Serum Insulin in Overweight Adolescents Across Dietary Fiber Intake Levels

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ESPR413
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Abstract: :

Background: Regular consumption of fiber-rich foods is associated with reduced risk of chronic disease. Previous studies show that soluble fiber supplementation reduces fasting glucose and insulin levels by enhancing metabolism and promoting weight loss for overweight adults. The impact of dietary fiber on insulin is not fully understood in adolescents. Diet composition and nutrient metabolism are known to differ by sex.

Objective: To evaluate the association between dietary fiber intake and serum insulin levels among overweight adolescents.

Design/Methods: This is a retrospective cohort study using National Health and Nutrition Examination Surveys (NHANES) from 2003 to 2018. Inclusion criteria were ages 12-18 years with BMI ≥ 85th percentile for the respective age and sex. Subjects were excluded if missing any data on age, sex, BMI, dietary fiber, or serum insulin. Fiber intake was categorized as low (< subject age+5 g) or normal (≥ subject age+5 g) and insulin as high (≥17 uU/mL) or normal (<17 uU/mL). Student's t-tests and Chi-squared tests were used to compare demographic characteristics between male and females. Weighted Pearson's Chi-squared tests with Yates' continuity correction were conducted to test the bivariate relationships between fiber intake and serum insulin levels separately in males and females.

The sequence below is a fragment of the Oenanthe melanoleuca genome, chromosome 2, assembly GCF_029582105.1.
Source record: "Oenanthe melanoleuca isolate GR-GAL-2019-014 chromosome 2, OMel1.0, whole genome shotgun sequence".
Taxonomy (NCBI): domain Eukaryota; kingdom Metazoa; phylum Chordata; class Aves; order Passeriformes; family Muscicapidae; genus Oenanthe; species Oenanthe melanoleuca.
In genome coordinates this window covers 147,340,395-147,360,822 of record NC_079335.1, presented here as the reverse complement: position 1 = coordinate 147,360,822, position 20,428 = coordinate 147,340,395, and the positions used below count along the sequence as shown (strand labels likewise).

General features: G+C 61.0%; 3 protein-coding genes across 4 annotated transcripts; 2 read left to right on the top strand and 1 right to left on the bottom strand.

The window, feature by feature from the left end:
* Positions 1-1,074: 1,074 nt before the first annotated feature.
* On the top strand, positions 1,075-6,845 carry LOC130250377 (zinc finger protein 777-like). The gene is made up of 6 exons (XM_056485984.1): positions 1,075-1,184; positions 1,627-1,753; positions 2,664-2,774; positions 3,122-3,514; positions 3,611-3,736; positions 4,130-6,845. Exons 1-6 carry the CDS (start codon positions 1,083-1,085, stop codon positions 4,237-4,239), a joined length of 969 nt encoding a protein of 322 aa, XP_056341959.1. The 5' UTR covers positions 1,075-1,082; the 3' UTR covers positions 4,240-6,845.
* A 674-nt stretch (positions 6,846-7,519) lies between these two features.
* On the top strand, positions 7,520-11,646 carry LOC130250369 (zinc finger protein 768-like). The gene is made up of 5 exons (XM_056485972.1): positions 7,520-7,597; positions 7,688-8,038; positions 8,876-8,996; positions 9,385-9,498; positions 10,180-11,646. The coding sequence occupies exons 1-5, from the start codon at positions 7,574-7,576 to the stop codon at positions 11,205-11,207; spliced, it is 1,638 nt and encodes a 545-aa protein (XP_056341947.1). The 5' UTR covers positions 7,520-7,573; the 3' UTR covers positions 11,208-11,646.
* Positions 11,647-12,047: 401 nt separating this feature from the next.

Results: 1597 subjects met criteria and univariate analyses showed significant differences in BMI and dietary fiber intake between females and males (Table 1). While the majority of subjects had low fiber intake, this characteristic was significantly more common in females. In females, low fiber intake was associated with high serum insulin, while normal fiber intake was associated with normal serum insulin (Table 2). In males, the relationship was the opposite-low fiber intake was associated with normal serum insulin, while normal fiber intake was associated with high serum insulin (Table 2).

Conclusions: There was a negative association for females between dietary fiber and serum insulin levels and a positive association for males. This difference may be related to differing compositions and metabolism of fiber sources in the diets of females and males. These findings inform future investigations of dietary fiber intake and its influence on insulin in overweight adolescents.

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University of Connecticut
University of Connecticut
University of Connecticut
University of Connecticut
University of Connecticut
Connecticut Childrens Medical Center / UConn School of Medicine

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